• Beginning January 1, 2020, for seasonal, temporary, or other employees that are hired to work for less than six months, an employer shall provide the mandatory training within 30 calendar days after the hire date or within 100 hours worked, whichever occurs first.
  • If a temporary employee is employed by a temporary services employer to perform services for clients, the training shall be provided by the temporary services employer, not the client.
  • Different rules apply to agricultural workers.
  • Employers may develop their own training, may send their employees to a live or web based training provided by a trainer who meets the required qualifications, or may direct employees to view the online training course that the Department of Fair Employment and Housing (DFEH) will develop and make available on its internet website. The DFEH states the training will be available “by late 2019.”

You can see the full text of the new law at https://leginfo.legislature.ca.gov/faces/billTextClient.xhtml?bill_id=201920200SB778.  While employers have more time to comply with the mandatory sexual harassment prevention education and training requirements, it is important to accurately calendar training deadlines for all new hires, new supervisors, and other employees to ensure compliance with the law.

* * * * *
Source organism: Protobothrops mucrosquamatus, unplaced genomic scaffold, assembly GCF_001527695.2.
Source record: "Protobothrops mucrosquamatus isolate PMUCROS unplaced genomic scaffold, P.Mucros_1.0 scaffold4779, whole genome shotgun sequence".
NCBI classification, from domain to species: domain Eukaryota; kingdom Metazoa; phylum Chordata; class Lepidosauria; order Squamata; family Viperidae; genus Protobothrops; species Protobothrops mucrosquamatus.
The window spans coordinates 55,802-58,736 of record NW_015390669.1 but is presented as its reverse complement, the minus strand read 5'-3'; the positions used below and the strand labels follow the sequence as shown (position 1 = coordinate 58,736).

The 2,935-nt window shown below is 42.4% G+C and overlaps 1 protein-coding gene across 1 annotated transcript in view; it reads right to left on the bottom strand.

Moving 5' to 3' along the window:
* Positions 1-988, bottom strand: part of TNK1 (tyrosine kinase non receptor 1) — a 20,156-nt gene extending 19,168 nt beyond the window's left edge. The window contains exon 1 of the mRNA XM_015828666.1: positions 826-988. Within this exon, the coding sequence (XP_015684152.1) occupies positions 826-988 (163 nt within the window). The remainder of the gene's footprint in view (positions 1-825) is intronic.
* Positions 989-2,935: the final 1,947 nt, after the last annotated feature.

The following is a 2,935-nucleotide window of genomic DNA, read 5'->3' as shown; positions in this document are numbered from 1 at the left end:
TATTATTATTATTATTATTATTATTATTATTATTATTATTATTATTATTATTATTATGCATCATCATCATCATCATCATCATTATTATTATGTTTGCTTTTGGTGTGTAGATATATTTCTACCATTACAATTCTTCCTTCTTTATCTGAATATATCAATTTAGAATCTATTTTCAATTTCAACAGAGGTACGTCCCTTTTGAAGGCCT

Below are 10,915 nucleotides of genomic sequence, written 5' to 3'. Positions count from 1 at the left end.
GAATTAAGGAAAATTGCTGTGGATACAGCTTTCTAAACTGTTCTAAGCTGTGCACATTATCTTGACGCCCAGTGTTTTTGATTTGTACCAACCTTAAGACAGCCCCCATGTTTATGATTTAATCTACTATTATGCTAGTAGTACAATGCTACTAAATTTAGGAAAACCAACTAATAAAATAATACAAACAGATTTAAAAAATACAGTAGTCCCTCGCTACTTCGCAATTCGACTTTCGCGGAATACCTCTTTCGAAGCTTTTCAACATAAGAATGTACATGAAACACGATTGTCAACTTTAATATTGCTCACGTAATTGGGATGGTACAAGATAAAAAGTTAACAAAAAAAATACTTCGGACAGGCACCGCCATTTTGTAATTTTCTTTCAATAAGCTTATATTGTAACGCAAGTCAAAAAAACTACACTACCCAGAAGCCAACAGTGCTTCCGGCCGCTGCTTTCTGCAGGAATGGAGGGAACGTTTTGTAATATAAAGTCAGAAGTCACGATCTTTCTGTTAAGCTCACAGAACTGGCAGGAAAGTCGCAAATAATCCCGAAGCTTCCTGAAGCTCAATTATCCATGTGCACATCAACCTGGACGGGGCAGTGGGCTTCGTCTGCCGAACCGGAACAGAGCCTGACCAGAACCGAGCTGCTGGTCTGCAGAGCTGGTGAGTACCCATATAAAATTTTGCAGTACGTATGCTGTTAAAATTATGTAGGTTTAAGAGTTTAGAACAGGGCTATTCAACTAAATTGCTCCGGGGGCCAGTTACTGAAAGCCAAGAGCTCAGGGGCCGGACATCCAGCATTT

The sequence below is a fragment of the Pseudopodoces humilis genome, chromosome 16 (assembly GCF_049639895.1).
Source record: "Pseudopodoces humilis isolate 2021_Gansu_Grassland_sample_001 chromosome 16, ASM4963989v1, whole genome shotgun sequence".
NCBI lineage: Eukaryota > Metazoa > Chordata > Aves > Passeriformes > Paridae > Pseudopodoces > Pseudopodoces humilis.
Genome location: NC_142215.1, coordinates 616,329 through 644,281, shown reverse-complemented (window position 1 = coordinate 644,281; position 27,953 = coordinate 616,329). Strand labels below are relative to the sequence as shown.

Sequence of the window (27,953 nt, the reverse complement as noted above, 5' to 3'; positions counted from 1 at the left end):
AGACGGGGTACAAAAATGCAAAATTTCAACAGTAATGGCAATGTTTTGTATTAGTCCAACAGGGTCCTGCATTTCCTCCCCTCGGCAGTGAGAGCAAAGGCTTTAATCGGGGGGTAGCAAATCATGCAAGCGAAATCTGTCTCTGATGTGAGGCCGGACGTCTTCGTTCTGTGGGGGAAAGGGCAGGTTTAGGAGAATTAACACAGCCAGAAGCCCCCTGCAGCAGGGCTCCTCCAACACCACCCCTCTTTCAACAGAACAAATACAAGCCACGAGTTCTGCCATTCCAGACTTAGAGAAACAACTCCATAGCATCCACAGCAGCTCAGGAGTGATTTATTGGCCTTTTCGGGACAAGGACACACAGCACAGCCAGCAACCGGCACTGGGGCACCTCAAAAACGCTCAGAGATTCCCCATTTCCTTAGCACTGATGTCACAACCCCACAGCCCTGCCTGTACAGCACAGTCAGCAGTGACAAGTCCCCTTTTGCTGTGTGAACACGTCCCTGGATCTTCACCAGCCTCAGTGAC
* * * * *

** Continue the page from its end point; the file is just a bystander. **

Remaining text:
Can Accrued Vacation Time Requests Be Denied?

Question:  I offer my full time employees paid vacation benefits.  Some of my employees have asked for vacation during the upcoming U.S. Open.  As a restaurant, I will need all hands on deck during this busy time.  Can I deny vacation requests even when an employee has accrued vacation?

Answer:  Yes.

California employers are not required to provide paid vacation or paid-time-off (PTO) under California law, but if they choose to do so there are rules that must be followed.  It is important to have a written vacation pay policy so your employees understand the rules.  You may place reasonable restrictions on the use of paid vacation time, and many businesses in the hospitality and retail industries restrict their employees from using vacation time during the busy tourist season and special events.  Conversely, employers may require employees to take vacation time off during specified periods.  It is important to let employees know about these restrictions ahead of time, and to administer the policy fairly.

Your vacation policy can state that an employee has to work for you for a specific period of time before vacation benefits begin to accrue. In California, employers cannot adopt a “use it or lose it” vacation policy. Earned vacation time is considered wages, and vacation time is earned as work is performed. For example, if an employee is entitled to 10 days of vacation per year, after six months of work the employee will have earned five days of vacation. Vacation pay accrues as it is earned and cannot be forfeited, even upon termination of employment, regardless of the reason for the termination.